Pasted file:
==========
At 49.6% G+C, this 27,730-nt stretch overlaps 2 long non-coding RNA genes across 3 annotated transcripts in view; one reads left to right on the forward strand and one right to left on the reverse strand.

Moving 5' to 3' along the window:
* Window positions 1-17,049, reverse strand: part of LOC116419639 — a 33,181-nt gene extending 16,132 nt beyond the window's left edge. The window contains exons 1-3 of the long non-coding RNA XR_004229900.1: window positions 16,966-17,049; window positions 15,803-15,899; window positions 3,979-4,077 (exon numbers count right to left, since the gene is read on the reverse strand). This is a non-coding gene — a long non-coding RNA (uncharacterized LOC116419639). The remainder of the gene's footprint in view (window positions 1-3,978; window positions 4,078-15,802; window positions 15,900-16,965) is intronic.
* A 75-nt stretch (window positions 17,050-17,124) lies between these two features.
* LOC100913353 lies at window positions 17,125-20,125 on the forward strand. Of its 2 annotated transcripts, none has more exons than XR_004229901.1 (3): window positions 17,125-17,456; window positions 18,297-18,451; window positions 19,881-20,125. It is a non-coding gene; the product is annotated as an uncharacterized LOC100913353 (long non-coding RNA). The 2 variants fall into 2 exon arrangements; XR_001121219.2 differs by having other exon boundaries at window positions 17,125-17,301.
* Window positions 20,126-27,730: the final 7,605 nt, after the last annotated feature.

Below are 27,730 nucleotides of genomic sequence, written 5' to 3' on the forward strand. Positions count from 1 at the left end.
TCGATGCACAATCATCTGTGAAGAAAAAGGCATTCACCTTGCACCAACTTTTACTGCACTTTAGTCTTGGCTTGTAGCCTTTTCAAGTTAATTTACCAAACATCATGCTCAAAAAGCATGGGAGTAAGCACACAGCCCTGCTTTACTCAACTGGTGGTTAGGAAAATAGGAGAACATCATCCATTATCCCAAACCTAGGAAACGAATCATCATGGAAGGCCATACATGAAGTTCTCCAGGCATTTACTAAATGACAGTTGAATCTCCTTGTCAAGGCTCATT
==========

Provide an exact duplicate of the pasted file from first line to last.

At 49.6% G+C, this 27,730-nt stretch overlaps 2 long non-coding RNA genes across 3 annotated transcripts in view; one reads left to right on the forward strand and one right to left on the reverse strand.

Moving 5' to 3' along the window:
* Window positions 1-17,049, reverse strand: part of LOC116419639 — a 33,181-nt gene extending 16,132 nt beyond the window's left edge. The window contains exons 1-3 of the long non-coding RNA XR_004229900.1: window positions 16,966-17,049; window positions 15,803-15,899; window positions 3,979-4,077 (exon numbers count right to left, since the gene is read on the reverse strand). This is a non-coding gene — a long non-coding RNA (uncharacterized LOC116419639). The remainder of the gene's footprint in view (window positions 1-3,978; window positions 4,078-15,802; window positions 15,900-16,965) is intronic.
* A 75-nt stretch (window positions 17,050-17,124) lies between these two features.
* LOC100913353 lies at window positions 17,125-20,125 on the forward strand. Of its 2 annotated transcripts, none has more exons than XR_004229901.1 (3): window positions 17,125-17,456; window positions 18,297-18,451; window positions 19,881-20,125. It is a non-coding gene; the product is annotated as an uncharacterized LOC100913353 (long non-coding RNA). The 2 variants fall into 2 exon arrangements; XR_001121219.2 differs by having other exon boundaries at window positions 17,125-17,301.
* Window positions 20,126-27,730: the final 7,605 nt, after the last annotated feature.

Below are 27,730 nucleotides of genomic sequence, written 5' to 3' on the forward strand. Positions count from 1 at the left end.
TCGATGCACAATCATCTGTGAAGAAAAAGGCATTCACCTTGCACCAACTTTTACTGCACTTTAGTCTTGGCTTGTAGCCTTTTCAAGTTAATTTACCAAACATCATGCTCAAAAAGCATGGGAGTAAGCACACAGCCCTGCTTTACTCAACTGGTGGTTAGGAAAATAGGAGAACATCATCCATTATCCCAAACCTAGGAAACGAATCATCATGGAAGGCCATACATGAAGTTCTCCAGGCATTTACTAAATGACAGTTGAATCTCCTTGTCAAGGCTCATT